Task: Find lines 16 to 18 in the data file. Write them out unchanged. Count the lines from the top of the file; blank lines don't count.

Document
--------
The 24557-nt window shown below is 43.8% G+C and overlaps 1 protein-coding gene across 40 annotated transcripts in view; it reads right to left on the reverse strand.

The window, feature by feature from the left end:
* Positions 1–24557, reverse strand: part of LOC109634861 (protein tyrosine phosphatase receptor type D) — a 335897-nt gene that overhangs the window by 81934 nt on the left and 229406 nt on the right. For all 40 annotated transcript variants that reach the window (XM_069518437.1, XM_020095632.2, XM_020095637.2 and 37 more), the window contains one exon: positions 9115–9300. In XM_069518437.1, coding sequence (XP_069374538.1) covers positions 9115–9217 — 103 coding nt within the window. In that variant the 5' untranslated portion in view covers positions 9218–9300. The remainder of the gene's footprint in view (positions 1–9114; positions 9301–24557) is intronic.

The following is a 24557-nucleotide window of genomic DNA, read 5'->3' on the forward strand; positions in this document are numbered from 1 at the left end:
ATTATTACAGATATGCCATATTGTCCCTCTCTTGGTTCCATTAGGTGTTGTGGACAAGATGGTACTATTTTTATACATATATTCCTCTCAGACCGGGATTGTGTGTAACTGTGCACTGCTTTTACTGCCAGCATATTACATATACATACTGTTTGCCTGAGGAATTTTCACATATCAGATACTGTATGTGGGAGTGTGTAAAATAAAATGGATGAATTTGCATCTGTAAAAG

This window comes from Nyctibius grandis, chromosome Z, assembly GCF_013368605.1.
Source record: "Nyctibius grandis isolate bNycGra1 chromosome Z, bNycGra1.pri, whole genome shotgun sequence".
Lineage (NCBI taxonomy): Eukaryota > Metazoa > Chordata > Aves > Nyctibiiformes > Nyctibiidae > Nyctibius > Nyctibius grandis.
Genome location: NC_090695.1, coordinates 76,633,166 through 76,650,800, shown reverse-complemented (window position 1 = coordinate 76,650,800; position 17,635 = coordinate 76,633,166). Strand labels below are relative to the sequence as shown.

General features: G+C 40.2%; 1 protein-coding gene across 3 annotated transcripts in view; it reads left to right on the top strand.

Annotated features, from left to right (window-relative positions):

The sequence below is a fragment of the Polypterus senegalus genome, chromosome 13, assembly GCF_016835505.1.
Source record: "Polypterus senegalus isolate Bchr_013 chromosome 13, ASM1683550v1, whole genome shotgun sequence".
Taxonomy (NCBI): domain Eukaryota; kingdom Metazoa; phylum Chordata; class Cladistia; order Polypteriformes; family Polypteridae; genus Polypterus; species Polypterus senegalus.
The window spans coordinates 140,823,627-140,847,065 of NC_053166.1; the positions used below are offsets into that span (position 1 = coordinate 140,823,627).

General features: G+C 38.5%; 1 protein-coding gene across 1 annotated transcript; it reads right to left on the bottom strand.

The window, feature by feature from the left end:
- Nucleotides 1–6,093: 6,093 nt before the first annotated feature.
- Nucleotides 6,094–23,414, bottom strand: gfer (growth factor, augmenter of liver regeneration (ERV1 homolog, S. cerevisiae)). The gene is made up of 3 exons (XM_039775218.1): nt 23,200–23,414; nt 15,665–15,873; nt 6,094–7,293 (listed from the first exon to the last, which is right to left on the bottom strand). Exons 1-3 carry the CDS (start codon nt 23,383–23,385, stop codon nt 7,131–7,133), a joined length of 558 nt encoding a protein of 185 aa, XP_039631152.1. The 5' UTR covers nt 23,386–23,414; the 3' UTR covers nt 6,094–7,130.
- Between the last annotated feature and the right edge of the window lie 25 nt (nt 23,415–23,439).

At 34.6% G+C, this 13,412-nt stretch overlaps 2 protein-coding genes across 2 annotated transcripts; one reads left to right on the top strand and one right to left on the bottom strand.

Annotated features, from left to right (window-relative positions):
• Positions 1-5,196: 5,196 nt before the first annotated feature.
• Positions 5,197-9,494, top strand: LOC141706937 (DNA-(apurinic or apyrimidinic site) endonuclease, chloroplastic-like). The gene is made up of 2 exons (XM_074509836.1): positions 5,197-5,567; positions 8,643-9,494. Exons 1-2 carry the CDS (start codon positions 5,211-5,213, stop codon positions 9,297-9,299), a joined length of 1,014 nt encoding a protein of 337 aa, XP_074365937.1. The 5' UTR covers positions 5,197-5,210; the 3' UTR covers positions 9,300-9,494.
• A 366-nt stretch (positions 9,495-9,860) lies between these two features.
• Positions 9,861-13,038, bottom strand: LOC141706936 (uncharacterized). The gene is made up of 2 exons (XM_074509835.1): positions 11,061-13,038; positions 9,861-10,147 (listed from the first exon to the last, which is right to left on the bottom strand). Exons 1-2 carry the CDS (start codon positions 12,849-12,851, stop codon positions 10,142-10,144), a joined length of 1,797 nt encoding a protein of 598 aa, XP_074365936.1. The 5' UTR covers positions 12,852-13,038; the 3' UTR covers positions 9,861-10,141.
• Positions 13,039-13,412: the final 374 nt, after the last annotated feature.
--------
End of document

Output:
General features: G+C 38.5%; 1 protein-coding gene across 1 annotated transcript; it reads right to left on the bottom strand.

The window, feature by feature from the left end:
- Nucleotides 1–6,093: 6,093 nt before the first annotated feature.